It’s the Halloween season, so let’s watch season one of Friday the 13th: The Series.
“Lewis Vendredi made a deal with the devil to sell cursed antiques. But he broke the pact, and it cost him his soul. Now, his niece Micki, and her cousin Ryan have inherited the store… and with it, the curse. Now, they must get everything back, and the real terror begins.”
The good news is, I managed to get through the whole first season in time for Halloween. The bad news is the season finale, episode twenty-six, “Bottle of Dreams,” is a clip show. Freakin’ clip shows.
Micki, Ryan and Jack are throwing a little party for themselves inside the store to celebrate one year of successful evil antique hunting. A man dressed in robes enters, leaves an antique urn with our heroes, and leaves. Micki and Ryan take the urn into the vault, where smoke comes out of it and the door locks them in.
Jack calls upon his friend and fellow occultist Rashid for help. Rashid explains that the urn is making Micki and Ryan experience a “death dream,” in which they relive their most terrifying experiences, until they can’t stand it anymore and their hearts burst. This is a long-winded way of explaining the use of footage from previous episodes — “The Inheritance,” “Cupid’s Quiver,” “Scarecrow,” “Tattoo,” “Doctor Jack,” and “Tales of the Undead.”
That old black magic.
Jack gets the idea of him and Rashid casting a spell that allows him to enter Micki and Ryan’s dream psychically and bring them out of it. Rashid warns against this, saying that Jack, of all people, shouldn’t do this. Jack insists. While they prepare the spell, the ghost of Uncle Lewis appears! He says he’s sick of Micki and Ryan interfering in his work. Jack swears to send Lewis back to Hell.
In the dream world, Lewis taunts Jack with the image of a young boy in a coma. Turns out this is Peter, Jack’s son! Peter was a powerful psychic whose spirit left his body to explore this very dream world, but never returned. It’s all a trick, of course, and Jack turns his back on Peter to save Ryan and Micki. He finds them as they are reliving the episode “The Baron’s Bride,” which you’ll remember was the black-and-white one. As they reunite in the dream, Jack is in color while the other two are in black-and-white, with a fiery wall between them. Jack breaks through the wall, allowing Micki and Ryan to escape the dream and get out of the vault. Rashid warns our heroes that Lewis’s spirit is still out here… somewhere…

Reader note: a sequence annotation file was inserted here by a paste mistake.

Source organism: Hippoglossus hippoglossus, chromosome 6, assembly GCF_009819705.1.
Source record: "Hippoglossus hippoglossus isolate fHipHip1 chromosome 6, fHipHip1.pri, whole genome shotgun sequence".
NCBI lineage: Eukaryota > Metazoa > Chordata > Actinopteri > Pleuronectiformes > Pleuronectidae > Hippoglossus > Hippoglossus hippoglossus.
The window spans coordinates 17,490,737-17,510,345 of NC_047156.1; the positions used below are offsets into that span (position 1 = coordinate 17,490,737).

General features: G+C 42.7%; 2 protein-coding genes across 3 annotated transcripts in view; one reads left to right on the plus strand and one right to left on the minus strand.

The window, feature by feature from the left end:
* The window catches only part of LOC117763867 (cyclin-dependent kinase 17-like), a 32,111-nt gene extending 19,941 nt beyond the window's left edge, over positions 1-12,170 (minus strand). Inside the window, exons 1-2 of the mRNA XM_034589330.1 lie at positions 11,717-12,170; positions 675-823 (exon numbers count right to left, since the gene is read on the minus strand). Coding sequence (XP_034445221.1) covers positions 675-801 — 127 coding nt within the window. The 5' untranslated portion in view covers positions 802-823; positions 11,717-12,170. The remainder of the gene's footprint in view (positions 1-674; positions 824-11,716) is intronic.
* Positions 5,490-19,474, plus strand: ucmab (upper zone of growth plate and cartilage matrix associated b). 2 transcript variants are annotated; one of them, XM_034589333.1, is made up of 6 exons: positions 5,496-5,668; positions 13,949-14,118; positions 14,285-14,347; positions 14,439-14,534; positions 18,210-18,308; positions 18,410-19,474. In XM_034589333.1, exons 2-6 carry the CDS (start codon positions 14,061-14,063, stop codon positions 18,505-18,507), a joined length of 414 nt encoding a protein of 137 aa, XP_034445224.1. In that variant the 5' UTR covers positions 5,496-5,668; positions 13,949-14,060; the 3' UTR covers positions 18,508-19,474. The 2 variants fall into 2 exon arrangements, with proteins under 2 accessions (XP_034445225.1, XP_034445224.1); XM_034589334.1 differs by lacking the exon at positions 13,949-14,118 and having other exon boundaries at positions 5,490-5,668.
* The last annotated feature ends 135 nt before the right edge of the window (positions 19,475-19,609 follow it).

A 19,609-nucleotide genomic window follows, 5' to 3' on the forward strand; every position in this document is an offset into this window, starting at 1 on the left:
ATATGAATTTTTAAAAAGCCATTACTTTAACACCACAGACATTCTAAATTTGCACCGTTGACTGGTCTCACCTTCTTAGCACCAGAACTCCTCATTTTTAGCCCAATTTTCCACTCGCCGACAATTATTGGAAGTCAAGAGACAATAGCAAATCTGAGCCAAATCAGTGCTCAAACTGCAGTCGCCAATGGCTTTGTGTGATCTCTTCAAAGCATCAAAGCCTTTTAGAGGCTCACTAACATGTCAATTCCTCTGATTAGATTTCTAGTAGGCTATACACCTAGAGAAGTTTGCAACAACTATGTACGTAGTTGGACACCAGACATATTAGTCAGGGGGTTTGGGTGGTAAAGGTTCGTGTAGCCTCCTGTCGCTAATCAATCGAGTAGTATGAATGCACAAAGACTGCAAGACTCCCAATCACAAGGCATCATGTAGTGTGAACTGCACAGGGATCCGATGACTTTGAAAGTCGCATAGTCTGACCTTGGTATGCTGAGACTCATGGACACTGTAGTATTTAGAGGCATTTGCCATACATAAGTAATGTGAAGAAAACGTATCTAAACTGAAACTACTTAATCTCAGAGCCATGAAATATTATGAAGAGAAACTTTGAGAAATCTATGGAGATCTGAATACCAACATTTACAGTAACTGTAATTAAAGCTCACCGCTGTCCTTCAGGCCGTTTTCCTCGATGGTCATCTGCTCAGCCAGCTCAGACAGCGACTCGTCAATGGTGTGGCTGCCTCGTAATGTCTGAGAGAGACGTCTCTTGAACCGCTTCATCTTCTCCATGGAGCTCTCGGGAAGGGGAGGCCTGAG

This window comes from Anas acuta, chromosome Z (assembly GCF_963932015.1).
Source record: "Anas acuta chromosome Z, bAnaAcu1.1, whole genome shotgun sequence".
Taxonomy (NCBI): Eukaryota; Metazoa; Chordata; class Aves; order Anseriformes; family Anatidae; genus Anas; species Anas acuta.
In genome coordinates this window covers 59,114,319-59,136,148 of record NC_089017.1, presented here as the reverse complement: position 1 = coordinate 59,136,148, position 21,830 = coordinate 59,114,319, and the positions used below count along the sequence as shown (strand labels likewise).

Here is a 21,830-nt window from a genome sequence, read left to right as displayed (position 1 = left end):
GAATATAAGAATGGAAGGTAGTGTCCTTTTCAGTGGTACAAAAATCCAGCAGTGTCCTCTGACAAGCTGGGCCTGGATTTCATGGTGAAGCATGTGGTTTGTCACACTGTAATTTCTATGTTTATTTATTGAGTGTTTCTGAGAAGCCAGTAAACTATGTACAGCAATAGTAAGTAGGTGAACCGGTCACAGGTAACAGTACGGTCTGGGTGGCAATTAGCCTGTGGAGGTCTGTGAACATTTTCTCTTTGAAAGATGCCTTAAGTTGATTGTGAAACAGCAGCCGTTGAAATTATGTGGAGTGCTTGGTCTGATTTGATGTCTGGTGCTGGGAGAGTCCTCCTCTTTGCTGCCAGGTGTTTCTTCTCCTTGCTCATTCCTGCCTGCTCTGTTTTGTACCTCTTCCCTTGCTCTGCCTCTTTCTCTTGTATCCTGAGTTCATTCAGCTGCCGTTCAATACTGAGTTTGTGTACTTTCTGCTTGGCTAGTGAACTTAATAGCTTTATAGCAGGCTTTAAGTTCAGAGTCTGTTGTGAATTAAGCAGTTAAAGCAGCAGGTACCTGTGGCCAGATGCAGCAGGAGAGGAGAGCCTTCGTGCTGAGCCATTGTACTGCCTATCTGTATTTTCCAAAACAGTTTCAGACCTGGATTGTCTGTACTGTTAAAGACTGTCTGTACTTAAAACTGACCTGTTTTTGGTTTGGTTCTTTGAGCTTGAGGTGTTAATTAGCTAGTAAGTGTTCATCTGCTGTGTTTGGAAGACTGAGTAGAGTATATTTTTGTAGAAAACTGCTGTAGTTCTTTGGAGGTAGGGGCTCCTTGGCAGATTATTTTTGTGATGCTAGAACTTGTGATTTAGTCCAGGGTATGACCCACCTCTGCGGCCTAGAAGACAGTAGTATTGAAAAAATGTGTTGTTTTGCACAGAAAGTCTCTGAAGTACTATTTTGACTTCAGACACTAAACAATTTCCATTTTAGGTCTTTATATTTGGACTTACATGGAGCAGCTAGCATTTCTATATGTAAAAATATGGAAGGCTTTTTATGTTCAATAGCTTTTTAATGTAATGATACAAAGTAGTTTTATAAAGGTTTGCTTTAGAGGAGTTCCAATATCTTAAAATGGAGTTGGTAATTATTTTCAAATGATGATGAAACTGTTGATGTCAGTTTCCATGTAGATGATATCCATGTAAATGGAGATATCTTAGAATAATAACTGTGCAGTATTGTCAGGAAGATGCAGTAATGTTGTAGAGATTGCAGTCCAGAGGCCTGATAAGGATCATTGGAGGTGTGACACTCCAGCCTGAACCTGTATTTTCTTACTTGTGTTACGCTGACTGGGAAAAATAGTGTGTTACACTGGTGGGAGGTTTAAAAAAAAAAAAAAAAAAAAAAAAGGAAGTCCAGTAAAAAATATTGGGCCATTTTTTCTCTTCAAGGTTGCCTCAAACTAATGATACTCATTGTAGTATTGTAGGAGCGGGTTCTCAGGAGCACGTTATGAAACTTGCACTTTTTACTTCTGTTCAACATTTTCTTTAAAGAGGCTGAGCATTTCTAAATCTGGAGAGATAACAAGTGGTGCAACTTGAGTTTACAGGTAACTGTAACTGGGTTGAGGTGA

I’ll assume this is some never-before-seen corner of the Black Lodge.
When the show is smart: I’m not a fan of clip shows, so I normally skip this one whenever I go through the series. Rewatching it this time, I was impressed to see so much time devoted to the show’s lore and to Jack’s backstory. I’m reminded of The Simpsons’ first clip show, “So It’s Come to This,” where, even though it’s a clip show, the creators still made an effort.
When the show is cheesy: The clips are mostly taken from previous episodes’ finales, but they cut off just before showing the audience how our heroes survived. If by any chance this is someone’s first time watching Friday the 13th, they’ll be frustrated with not knowing what happened.
Break on through.
Devilish dialogue: Uncle Lewis: “My niece and nephew are paying a price for interfering and it’ll keep on until they die. Then, the forces of darkness will take over this store and once again Satan’s toys will flow across this world like an unholy tide, sweeping everything before it.”
– This is the first of only two on-screen appearances of Jack’s friend Rashid, although Rashid is mentioned in several other episodes, usually providing pieces of exposition to Jack via a phone call.
– According to Alyse Wax’s excellent book Curious Goods: Behind the Scenes of Friday the 13th: The Series, it wasn’t budget that necessitated a clip show, but the writers’ strike of 1988. With the show’s regular writing staff on the picket lines, a non-union Canadian writer was brought in the bang out this script on the quick.
Back in the vault: I still dislike clip shows, but I must admit this one is better than I remembered. I guess it’s as good a season finale as any, summing up the best aspects of the show — cheesy horror that occasionally gets super dark and gory, but with genuine character development at its heart.
Happy Halloween, all.
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